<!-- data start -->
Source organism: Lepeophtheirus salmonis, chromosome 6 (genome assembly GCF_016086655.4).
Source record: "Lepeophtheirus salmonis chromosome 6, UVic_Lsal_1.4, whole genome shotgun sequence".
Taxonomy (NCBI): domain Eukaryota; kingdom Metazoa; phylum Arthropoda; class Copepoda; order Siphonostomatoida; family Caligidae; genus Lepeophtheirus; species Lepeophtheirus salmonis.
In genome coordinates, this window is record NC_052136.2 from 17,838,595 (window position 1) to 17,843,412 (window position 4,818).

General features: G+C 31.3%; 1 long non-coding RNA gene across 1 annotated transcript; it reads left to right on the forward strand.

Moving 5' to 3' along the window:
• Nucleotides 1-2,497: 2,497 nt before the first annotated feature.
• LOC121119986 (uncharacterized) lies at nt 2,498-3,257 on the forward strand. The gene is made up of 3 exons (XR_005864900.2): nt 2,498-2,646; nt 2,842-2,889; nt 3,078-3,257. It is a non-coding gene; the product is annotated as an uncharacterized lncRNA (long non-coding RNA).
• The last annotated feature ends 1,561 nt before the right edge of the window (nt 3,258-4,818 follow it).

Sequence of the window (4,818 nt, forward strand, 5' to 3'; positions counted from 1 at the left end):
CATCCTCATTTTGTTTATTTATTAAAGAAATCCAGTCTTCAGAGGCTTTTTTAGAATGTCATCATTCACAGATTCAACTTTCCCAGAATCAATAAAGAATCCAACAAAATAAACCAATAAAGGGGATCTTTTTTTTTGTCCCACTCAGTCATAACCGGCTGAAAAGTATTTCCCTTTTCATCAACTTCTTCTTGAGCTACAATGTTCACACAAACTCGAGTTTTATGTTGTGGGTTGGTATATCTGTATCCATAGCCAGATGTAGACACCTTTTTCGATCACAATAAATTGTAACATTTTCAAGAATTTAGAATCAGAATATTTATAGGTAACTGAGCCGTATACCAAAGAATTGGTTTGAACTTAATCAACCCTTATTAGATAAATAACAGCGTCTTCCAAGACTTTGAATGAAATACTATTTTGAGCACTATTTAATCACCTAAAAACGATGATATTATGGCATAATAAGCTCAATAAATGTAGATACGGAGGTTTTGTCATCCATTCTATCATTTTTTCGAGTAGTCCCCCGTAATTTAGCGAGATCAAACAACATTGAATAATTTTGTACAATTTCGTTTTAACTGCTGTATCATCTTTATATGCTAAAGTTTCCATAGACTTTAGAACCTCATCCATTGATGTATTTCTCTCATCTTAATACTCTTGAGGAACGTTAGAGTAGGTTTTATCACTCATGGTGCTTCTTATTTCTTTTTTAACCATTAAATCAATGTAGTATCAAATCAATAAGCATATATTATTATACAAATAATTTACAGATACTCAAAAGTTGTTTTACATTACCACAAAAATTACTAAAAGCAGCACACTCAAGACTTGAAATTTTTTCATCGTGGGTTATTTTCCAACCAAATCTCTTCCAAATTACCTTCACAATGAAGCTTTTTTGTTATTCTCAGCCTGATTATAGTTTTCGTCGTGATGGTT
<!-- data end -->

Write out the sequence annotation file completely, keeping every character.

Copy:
Source organism: Lepeophtheirus salmonis, chromosome 6 (genome assembly GCF_016086655.4).
Source record: "Lepeophtheirus salmonis chromosome 6, UVic_Lsal_1.4, whole genome shotgun sequence".
Taxonomy (NCBI): domain Eukaryota; kingdom Metazoa; phylum Arthropoda; class Copepoda; order Siphonostomatoida; family Caligidae; genus Lepeophtheirus; species Lepeophtheirus salmonis.
In genome coordinates, this window is record NC_052136.2 from 17,838,595 (window position 1) to 17,843,412 (window position 4,818).

General features: G+C 31.3%; 1 long non-coding RNA gene across 1 annotated transcript; it reads left to right on the forward strand.

Moving 5' to 3' along the window:
• Nucleotides 1-2,497: 2,497 nt before the first annotated feature.
• LOC121119986 (uncharacterized) lies at nt 2,498-3,257 on the forward strand. The gene is made up of 3 exons (XR_005864900.2): nt 2,498-2,646; nt 2,842-2,889; nt 3,078-3,257. It is a non-coding gene; the product is annotated as an uncharacterized lncRNA (long non-coding RNA).
• The last annotated feature ends 1,561 nt before the right edge of the window (nt 3,258-4,818 follow it).

Sequence of the window (4,818 nt, forward strand, 5' to 3'; positions counted from 1 at the left end):
CATCCTCATTTTGTTTATTTATTAAAGAAATCCAGTCTTCAGAGGCTTTTTTAGAATGTCATCATTCACAGATTCAACTTTCCCAGAATCAATAAAGAATCCAACAAAATAAACCAATAAAGGGGATCTTTTTTTTTGTCCCACTCAGTCATAACCGGCTGAAAAGTATTTCCCTTTTCATCAACTTCTTCTTGAGCTACAATGTTCACACAAACTCGAGTTTTATGTTGTGGGTTGGTATATCTGTATCCATAGCCAGATGTAGACACCTTTTTCGATCACAATAAATTGTAACATTTTCAAGAATTTAGAATCAGAATATTTATAGGTAACTGAGCCGTATACCAAAGAATTGGTTTGAACTTAATCAACCCTTATTAGATAAATAACAGCGTCTTCCAAGACTTTGAATGAAATACTATTTTGAGCACTATTTAATCACCTAAAAACGATGATATTATGGCATAATAAGCTCAATAAATGTAGATACGGAGGTTTTGTCATCCATTCTATCATTTTTTCGAGTAGTCCCCCGTAATTTAGCGAGATCAAACAACATTGAATAATTTTGTACAATTTCGTTTTAACTGCTGTATCATCTTTATATGCTAAAGTTTCCATAGACTTTAGAACCTCATCCATTGATGTATTTCTCTCATCTTAATACTCTTGAGGAACGTTAGAGTAGGTTTTATCACTCATGGTGCTTCTTATTTCTTTTTTAACCATTAAATCAATGTAGTATCAAATCAATAAGCATATATTATTATACAAATAATTTACAGATACTCAAAAGTTGTTTTACATTACCACAAAAATTACTAAAAGCAGCACACTCAAGACTTGAAATTTTTTCATCGTGGGTTATTTTCCAACCAAATCTCTTCCAAATTACCTTCACAATGAAGCTTTTTTGTTATTCTCAGCCTGATTATAGTTTTCGTCGTGATGGTT